CLARENCE CENTER, N.Y. (WKBW) — "This is emotional for me. This is my community. This is my town," says Dave Case tearfully, former chief of Clarence Center Fire. He was chief the day Flight 3407 fell out of the sky.
Sitting beside him inside the truck bay of the Clarence Center fire hall is current chief Benjamin Hodge. Together they recall the memories of February 12th, 2009, filling in the gaps for each other. Hodge has been with the fire company for 11 years, Case has been with it for 27 years.
Case says when the call came in, there were no firefighters at the hall. Members started arriving at the hall, but the crash scene was so close, some members walked the half block instead of riding on an engine.
"I thought it was a smaller plane, it was remarkable. It only hit one house. I then walked around the back, and wow, I saw the tail fin and was like, 'This is a big plane,'" says former chief Case. "That's the same image that pops in my head is coming down Long Street, looking to the left and seeing that section of the tail," says Chief Hodge. Other first responders recall the same memories.
Both Hodge and Case explain procedurally what a firefighter's priorities are when they get to a scene: look for signs of life and get people to safety, then fire suppression and then protection of property. In this case, firefighters rushed to evacuate neighbors to safety and then came to the realization there were no lives on the plane they could save. "I mean, we didn't have time to feel any emotions. That came later, after we went home," says Case.
When it comes to the emotions, the aftermath, the effect of 50 lives lost and seeing mass casualties, these firefighters say the experience lingers with them every day. "I think about it every time I drive to the fire hall," says Hodge. "Our membership is stronger since then. Our membership hasn't declined," continues Hodge. He says the desire to help the community in times of need like this one has driven many to continue being a part of the volunteer company.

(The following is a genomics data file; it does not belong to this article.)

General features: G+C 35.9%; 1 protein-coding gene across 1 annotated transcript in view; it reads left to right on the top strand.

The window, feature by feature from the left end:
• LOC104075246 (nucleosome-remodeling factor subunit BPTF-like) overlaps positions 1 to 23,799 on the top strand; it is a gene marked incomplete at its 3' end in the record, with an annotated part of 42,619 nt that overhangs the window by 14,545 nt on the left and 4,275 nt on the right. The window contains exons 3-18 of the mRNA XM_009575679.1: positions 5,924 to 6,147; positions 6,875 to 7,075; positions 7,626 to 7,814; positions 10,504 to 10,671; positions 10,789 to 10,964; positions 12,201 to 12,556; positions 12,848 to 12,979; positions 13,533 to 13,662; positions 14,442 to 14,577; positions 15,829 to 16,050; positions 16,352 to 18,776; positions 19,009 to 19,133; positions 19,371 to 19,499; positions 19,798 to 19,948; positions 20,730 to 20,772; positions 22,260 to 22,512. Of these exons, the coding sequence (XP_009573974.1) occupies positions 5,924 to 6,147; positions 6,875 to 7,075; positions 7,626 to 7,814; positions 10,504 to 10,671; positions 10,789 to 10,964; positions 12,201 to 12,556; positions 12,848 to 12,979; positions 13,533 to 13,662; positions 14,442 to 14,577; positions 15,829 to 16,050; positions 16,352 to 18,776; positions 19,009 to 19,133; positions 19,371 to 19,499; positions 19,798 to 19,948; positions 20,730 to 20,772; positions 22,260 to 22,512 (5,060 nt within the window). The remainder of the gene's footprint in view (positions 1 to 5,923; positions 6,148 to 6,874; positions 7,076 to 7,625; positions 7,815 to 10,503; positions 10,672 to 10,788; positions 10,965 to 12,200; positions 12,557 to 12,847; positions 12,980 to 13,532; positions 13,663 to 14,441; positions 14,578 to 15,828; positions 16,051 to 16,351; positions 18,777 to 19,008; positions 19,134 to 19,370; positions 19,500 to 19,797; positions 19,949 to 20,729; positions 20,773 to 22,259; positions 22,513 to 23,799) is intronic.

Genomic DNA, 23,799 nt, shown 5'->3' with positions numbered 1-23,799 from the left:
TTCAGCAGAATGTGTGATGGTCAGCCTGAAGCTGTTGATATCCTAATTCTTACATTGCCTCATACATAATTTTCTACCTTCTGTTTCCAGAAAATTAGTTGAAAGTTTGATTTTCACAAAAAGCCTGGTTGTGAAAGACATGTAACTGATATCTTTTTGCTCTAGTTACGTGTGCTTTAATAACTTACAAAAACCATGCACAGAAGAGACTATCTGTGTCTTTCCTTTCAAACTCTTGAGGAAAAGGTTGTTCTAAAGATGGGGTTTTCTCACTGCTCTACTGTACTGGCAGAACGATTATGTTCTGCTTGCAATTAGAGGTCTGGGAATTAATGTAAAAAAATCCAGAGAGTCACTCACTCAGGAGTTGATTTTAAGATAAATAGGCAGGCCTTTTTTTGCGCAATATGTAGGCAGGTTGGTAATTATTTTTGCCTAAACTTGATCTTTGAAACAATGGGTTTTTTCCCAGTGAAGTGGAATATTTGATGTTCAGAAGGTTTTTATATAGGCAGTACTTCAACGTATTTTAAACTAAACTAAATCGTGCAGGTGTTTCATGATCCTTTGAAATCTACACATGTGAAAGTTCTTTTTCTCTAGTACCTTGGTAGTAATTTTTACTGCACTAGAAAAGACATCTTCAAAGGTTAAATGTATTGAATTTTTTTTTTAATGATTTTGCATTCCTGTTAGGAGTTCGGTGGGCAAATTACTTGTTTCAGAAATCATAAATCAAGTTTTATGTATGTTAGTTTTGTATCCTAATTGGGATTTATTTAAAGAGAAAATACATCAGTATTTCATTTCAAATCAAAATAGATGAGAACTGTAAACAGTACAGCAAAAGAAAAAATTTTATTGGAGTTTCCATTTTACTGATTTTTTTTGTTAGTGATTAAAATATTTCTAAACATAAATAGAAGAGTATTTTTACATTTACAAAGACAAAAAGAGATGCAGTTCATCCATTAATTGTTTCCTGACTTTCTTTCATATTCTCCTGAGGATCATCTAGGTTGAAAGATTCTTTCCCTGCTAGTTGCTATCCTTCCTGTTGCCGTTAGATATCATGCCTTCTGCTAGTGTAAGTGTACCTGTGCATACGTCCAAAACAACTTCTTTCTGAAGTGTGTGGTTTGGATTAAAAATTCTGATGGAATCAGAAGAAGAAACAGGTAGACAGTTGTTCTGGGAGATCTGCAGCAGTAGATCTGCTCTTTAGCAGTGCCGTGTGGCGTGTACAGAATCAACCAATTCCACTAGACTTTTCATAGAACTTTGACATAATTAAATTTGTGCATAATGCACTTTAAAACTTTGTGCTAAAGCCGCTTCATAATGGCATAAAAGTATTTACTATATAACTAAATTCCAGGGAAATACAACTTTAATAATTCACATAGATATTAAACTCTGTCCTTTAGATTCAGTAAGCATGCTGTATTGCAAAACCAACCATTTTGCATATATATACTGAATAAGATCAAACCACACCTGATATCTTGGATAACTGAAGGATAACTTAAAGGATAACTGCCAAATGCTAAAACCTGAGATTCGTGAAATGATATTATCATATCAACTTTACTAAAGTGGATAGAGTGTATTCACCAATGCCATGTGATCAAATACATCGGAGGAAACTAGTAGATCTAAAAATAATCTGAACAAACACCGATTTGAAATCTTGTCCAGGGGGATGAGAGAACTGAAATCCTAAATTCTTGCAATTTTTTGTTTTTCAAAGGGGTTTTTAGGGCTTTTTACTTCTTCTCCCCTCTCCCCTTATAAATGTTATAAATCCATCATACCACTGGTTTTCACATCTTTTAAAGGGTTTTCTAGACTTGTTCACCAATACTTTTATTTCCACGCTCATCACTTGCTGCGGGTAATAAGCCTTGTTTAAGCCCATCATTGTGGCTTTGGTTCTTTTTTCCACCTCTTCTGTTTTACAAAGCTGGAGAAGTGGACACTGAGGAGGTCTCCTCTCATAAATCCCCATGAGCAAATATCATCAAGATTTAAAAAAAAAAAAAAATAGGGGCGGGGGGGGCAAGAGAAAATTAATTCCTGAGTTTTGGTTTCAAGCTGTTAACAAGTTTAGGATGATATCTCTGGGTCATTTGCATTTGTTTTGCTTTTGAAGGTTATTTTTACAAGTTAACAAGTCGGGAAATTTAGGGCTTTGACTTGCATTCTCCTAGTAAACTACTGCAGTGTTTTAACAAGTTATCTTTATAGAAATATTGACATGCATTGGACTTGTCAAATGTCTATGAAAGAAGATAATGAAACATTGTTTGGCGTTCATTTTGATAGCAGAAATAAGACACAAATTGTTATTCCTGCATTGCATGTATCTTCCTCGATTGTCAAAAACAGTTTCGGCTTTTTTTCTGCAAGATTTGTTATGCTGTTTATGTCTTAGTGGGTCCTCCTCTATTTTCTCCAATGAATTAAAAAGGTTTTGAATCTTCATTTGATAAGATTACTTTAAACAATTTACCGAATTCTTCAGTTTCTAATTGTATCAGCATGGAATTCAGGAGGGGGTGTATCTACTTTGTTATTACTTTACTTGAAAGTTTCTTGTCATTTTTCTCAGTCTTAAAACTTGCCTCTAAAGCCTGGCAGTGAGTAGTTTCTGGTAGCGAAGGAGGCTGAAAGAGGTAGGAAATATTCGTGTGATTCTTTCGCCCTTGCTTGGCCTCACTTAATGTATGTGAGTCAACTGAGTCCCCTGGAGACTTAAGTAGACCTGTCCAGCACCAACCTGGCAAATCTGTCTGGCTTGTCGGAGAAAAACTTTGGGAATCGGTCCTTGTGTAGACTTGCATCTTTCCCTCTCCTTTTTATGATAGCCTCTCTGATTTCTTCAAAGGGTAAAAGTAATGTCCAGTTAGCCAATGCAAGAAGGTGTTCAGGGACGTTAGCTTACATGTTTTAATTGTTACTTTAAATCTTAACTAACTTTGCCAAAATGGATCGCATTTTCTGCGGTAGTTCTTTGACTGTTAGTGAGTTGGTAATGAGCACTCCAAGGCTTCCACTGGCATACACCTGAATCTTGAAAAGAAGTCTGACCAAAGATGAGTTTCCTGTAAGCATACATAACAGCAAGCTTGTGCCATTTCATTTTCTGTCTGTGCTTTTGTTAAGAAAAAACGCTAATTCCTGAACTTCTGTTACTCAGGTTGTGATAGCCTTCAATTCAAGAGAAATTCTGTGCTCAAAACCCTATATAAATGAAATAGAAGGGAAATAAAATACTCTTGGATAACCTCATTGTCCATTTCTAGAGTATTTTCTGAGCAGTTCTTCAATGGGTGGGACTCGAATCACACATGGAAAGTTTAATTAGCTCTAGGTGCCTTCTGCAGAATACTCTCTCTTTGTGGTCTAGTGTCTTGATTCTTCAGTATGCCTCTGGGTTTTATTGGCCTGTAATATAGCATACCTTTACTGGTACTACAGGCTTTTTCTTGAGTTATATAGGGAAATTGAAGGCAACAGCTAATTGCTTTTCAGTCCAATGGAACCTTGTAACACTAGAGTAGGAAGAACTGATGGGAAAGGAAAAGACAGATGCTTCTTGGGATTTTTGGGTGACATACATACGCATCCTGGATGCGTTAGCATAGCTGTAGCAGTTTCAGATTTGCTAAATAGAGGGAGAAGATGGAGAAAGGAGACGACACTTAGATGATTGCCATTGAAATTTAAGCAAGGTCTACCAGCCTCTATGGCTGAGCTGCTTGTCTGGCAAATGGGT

"There were a lot of tears," says Case, reflecting on the debrief firefighters had after their conclusion at the site of the crash. While some stray away from talking about their experiences at the scene, many like Case and Hodge are willing to share their feelings. "It's selfish to keep it to yourself," says Case. He finds it beneficial to share his feelings for his own well-being and to the success of other first responders dealing with an incident like the crash of Flight 3407.
Despite tragedy, both firefighters have seen a lot of good come from Februrary 12th of 2009. "It's made us stronger, no doubt, as a fire department," says Case. Hodge finishes Case's thought, "It brought us closer together." Reflecting on how the community rallied to support the crews on scene, Case fights back tears. "I came back to the hall after a while and I was floored to see what the fire hall had turned into. Our banquet room was filled floor to ceiling with water, drinks, food. People were here asking what they could do. Restaurants brought us food to make sure everyone always had a hot meal, a place to rest for a moment...To everyone that was here, thank you."
Join 7 Eyewitness News in remembering the lives lost in the crash of Flight 3407. Read more about their families' fight for safer skies in the decade since.